Food & wine

Desserts that are perfect with sparkling wine

Adding sparkling wine to a dessert instantly makes it feel super special. Here, fizz aficionado and Tastings & Events Co-ordinator Emma Briffett shows us two very easy puds, plus a bonus lemon curd recipe - all perfect for adding a decadent touch to Christmas Day or New Year's Eve.

Sparkling wine deserts

Moscato d'Asti and lemon curd syllabub

This is a lovely light dessert inspired by James Martin's recipe for a Champagne and Lemon Curd Syllabub. Here I've replaced the Champagne with moscato d'asti for its lovely floral, peachy aromas.


  • 8 ginger biscuits
  • 100ml moscato d'asti
  • 284ml double cream
  • 8 tbsp lemon curd (see below for recipe)
  • Toasted , flaked almonds
  • Strawberries

The original recipe calls for icing sugar but I think this makes it very sweet – especially if you are using Moscato d'Asti - so I've left it out. However, if you do have a sweettooth, add 2 tbsp icing sugar to the cream.

How to make it:

Bash up the biscuits into large crumbs and put them in the bottom of a glass dish and add half of the sparkling wine (don't do this too far in advance as otherwise they go a bit soft and it's nice to have some crunch!). Whip the cream with the sugar (if you're using it) and when it reaches soft peaks, fold in the remaining moscato and swirl in the lemon curd, which gives a lovely yellow colour to the cream.

Spoon the mixture into the glass dish and top with a scattering of toasted almonds and strawberries. Ta dah! Posh looking dessert with absolutely no effort – although you can make your own lemon curd first (which I did because I'm a huge fan, see recipe below!)

Sparkline wine desserts - Champagne and lemon curd syllabub

Lemon curd

This is really easy and makes an amazing lemon curd thatis lovely and tangy – try it in the syllabub above or spoon over vanilla ice cream for a really simple dessert.

Makes one 500g (large) jar or two 250g (small) jars.


  • 4 unwaxed lemons, zest and juice
  • 200g/7oz unrefined caster sugar
  • 100g/3½oz unsalted butter, cut into cubes
  • 3 free-range eggs, plus 1 free-range egg yolk

How to make it:

  1. Put the lemon zest and juice, the sugar and the butter into a heatproof bowl. Sit the bowl over a pan of gently simmering water, making sure the water is not touching the bottom of the bowl. Stir the mixture every now and again until all of the butter has melted.
  2. Lightly whisk the eggs and egg yolk and stir them into the lemon mixture. Whisk until all of the ingredients are well combined, then leave to cook for 10-13 minutes, stirring every now and again, until the mixture is creamy and thick enough to coat the back of a spoon.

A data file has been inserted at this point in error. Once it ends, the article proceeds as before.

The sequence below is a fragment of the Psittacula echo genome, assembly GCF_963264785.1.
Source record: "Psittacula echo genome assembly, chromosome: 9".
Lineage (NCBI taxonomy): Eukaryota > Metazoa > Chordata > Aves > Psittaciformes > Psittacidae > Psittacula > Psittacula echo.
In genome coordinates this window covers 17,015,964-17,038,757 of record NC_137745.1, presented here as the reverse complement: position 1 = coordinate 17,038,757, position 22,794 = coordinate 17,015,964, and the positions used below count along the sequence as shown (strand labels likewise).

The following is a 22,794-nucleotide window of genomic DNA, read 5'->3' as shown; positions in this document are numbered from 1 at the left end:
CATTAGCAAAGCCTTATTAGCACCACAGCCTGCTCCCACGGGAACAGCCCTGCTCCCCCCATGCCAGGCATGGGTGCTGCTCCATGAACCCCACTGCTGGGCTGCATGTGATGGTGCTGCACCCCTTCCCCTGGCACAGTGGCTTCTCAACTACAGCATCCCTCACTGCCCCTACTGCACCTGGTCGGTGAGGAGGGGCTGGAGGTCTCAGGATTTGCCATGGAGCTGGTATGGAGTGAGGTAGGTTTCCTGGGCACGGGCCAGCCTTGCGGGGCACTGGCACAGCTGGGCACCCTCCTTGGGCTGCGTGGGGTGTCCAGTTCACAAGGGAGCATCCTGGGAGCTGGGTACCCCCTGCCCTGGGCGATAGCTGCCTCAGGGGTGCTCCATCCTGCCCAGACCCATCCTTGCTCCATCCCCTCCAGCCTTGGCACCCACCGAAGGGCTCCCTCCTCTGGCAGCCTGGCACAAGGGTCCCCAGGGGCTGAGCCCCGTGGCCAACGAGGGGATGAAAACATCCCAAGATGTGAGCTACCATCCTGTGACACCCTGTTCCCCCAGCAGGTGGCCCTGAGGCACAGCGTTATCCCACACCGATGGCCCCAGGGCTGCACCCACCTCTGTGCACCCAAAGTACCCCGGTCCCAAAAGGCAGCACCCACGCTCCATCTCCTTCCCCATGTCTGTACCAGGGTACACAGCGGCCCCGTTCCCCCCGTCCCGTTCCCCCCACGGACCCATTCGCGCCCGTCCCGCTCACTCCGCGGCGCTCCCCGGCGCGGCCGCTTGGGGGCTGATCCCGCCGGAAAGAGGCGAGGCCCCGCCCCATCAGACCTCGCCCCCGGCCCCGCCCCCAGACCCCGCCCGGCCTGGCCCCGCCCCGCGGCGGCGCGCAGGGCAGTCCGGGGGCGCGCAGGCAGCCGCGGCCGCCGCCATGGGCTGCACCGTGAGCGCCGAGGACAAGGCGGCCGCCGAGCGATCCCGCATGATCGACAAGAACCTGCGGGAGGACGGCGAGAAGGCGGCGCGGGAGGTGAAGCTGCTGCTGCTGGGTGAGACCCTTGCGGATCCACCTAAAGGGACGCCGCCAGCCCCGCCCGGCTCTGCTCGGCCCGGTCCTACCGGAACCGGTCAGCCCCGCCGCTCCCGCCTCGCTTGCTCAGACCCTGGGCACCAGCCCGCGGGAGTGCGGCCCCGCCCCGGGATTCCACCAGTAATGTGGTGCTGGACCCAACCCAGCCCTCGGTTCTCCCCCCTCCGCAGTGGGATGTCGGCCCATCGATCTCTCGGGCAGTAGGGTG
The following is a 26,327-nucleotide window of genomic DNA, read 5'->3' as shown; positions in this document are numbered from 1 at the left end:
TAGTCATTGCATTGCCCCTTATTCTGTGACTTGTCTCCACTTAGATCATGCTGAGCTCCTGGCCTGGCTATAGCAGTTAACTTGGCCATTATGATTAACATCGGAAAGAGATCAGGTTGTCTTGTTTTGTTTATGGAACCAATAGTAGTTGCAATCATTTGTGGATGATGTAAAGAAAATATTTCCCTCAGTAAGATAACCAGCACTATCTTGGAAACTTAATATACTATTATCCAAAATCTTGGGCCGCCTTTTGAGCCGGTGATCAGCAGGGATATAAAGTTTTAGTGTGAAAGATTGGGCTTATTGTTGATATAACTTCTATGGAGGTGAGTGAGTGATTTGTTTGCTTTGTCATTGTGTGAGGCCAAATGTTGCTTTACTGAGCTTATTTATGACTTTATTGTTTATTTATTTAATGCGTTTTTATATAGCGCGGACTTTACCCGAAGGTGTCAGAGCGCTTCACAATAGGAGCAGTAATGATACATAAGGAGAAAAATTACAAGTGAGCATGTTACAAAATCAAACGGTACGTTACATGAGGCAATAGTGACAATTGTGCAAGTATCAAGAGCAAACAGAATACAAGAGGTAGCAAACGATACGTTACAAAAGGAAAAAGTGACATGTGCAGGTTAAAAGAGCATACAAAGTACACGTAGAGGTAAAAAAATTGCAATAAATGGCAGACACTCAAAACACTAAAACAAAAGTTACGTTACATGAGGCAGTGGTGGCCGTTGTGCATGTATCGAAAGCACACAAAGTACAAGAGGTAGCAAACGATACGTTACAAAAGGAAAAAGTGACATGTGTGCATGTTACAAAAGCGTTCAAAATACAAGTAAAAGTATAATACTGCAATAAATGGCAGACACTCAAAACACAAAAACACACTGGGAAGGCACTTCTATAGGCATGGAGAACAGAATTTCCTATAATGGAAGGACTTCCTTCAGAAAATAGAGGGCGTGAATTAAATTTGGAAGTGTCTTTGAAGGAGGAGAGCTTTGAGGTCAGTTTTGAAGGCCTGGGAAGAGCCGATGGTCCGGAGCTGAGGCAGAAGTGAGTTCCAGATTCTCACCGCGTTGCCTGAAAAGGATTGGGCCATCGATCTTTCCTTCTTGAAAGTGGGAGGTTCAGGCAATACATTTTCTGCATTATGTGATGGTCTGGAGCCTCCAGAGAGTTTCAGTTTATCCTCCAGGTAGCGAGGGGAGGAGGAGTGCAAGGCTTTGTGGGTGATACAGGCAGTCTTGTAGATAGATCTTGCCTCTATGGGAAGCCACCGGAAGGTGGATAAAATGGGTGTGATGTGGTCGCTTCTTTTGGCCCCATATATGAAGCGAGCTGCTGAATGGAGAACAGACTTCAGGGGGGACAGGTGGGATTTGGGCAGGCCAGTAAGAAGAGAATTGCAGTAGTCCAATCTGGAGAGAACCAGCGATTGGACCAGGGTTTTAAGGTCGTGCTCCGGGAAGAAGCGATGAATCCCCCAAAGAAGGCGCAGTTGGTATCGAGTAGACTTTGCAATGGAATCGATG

3. Remove the lemon curd from the heat and set aside to cool, stirring occasionally as it cools. Once cooled, spoon the lemon curd into sterilised jars and seal. Keep in the fridge until ready to use.
Bucks fizz jelly

Bucks fizz jelly

Makes six portions


  • 2 sachets of powdered gelatine
  • 600ml orange juice – I use a mix of Tropicana (other brands are available) and the juice of 1 orange
  • 300ml prosecco or cava.
  • Sherbet to serve ( I used packets of dib dabs)

How to make it:

Put three quarters of the orange juice in a pan and bring to a simmer. Add the powdered gelatine slowly and keep stirring until all of the gelatine has melted and there are no lumps. Stir the hot juice into the rest of the juice with the prosecco or cava, then transfer to a jug. Pour the fizz and orange mixture equally between 6 small glasses and sit the jellies in a small tray or dish, cover with a sheet of cling film and chill for at least 4 hrs (or up to 48 hrs) until set. Before serving sprinkle some sherbet on top of each jelly or you could dampen the rims of the glasses before dipping in sherbert (as you would dipping a margarita glass into salt) but make sure you do this before pouring the jelly in to set!

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Emma Briffett

Tastings & Events

Emma Briffett

Tastings & Events co-ordinator Emma joined The Society in 2010. Among her many areas of expertise, Emma has a passion for matching wine with food. Her favourites include ‘steak and kidney pie with a large glass of Côtes-du-Rhône, and I always love a piece of brie with a glass of big, fat, southern hemisphere chardonnay.’

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